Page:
• The Utah Jazz beat the Portland Trail Blazers 120-90 on Friday night, subjecting the home team to its worst loss at Moda Center in almost 14 years. A golden opportunity for Portland to sustain some much-needed momentum gleaned from a three-game winning streak while picking up a head-to-head victory against another team scratching for position in the Western Conference playoff race was squandered, too. A loss would have been more of the same for Utah, another troubling sign that the inconsistencies plaguing Quin Snyder’s team over the first two months of the season were likely to linger during a particularly difficult stretch of schedule. Instead, the Jazz are 2-1 halfway through a six-game run that pits them against teams that made the playoffs last year, beating the Blazers and Golden State Warriors, near full-strength, less than 48 hours apart.

    Such is life out west, where the only rational expectation is unpredictability – except with regard to the Blazers’ inability to defend the three-point line, of course. Utah shot 16-of-31 from deep on Friday night, building an early double-digit lead by making nine of its first 12 tries, then pulling away for good after intermission with shutdown defense supplemented by more timely three-point shooting. It marked the sixth time this season the Jazz have made at least 16 triples, and only the second time they’ve reached that threshold while shooting better than 50 percent from beyond the arc.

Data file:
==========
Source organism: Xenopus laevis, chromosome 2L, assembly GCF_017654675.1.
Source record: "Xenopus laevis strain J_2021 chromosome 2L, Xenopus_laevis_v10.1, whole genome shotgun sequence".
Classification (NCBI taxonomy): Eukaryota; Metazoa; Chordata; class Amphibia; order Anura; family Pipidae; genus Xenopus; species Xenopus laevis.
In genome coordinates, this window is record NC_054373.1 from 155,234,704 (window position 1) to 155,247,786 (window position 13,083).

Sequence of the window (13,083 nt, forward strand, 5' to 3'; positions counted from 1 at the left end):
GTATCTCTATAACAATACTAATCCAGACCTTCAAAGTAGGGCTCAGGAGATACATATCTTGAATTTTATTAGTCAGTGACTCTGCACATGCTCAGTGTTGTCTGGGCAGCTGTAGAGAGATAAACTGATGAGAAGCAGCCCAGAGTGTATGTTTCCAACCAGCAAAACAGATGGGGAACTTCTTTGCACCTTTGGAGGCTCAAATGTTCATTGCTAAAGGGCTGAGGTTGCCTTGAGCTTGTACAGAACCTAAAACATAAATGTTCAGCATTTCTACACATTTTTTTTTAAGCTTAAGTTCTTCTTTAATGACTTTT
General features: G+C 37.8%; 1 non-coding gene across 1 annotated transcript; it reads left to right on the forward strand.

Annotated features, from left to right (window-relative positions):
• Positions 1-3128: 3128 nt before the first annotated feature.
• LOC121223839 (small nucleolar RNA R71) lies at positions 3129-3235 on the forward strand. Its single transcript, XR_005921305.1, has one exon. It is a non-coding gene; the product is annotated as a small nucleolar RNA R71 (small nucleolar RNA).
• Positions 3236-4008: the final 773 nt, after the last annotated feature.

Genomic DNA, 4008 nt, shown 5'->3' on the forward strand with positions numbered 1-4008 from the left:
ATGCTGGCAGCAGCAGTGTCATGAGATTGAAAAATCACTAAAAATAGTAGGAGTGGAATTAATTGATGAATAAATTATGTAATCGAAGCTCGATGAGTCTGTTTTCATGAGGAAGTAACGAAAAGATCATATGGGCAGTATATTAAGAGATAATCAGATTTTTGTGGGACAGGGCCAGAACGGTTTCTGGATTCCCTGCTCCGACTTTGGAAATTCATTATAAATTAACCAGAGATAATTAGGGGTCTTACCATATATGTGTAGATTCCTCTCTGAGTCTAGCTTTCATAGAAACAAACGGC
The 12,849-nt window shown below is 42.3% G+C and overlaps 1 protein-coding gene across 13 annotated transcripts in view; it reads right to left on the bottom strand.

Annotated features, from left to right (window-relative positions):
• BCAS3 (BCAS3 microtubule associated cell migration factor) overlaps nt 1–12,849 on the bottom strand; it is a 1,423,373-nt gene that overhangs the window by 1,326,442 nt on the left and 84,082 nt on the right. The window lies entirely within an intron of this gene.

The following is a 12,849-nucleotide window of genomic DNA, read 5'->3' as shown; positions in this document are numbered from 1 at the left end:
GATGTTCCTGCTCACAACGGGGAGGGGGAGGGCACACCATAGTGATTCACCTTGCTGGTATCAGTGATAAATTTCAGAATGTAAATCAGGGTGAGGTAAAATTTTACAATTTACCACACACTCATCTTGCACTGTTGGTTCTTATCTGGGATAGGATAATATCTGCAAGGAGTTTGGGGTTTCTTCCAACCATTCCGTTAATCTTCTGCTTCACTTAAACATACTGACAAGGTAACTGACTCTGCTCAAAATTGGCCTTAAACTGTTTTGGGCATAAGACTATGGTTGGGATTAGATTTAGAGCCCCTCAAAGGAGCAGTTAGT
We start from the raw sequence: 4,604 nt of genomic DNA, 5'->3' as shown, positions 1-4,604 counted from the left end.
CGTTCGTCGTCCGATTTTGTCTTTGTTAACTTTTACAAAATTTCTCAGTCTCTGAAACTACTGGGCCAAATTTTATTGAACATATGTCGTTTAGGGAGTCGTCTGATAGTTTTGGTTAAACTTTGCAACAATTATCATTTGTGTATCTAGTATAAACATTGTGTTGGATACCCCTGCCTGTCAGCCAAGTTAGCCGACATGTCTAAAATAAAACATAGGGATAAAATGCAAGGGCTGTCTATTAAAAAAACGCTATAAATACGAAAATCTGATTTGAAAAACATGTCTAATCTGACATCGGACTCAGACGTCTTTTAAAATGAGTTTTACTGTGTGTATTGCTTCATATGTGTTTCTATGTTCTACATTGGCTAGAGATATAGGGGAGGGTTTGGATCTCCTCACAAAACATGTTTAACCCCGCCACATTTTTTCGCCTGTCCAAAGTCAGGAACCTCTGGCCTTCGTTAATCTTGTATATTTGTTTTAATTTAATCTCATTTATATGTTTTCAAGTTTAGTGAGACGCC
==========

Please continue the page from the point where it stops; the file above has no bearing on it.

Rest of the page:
“Well, sometimes it was miscommunication – we lost [Kyle] Korver a few times,” Terry Stotts said after the game when asked to explain his team’s porous three-point defense. “Some was tough shot-making.”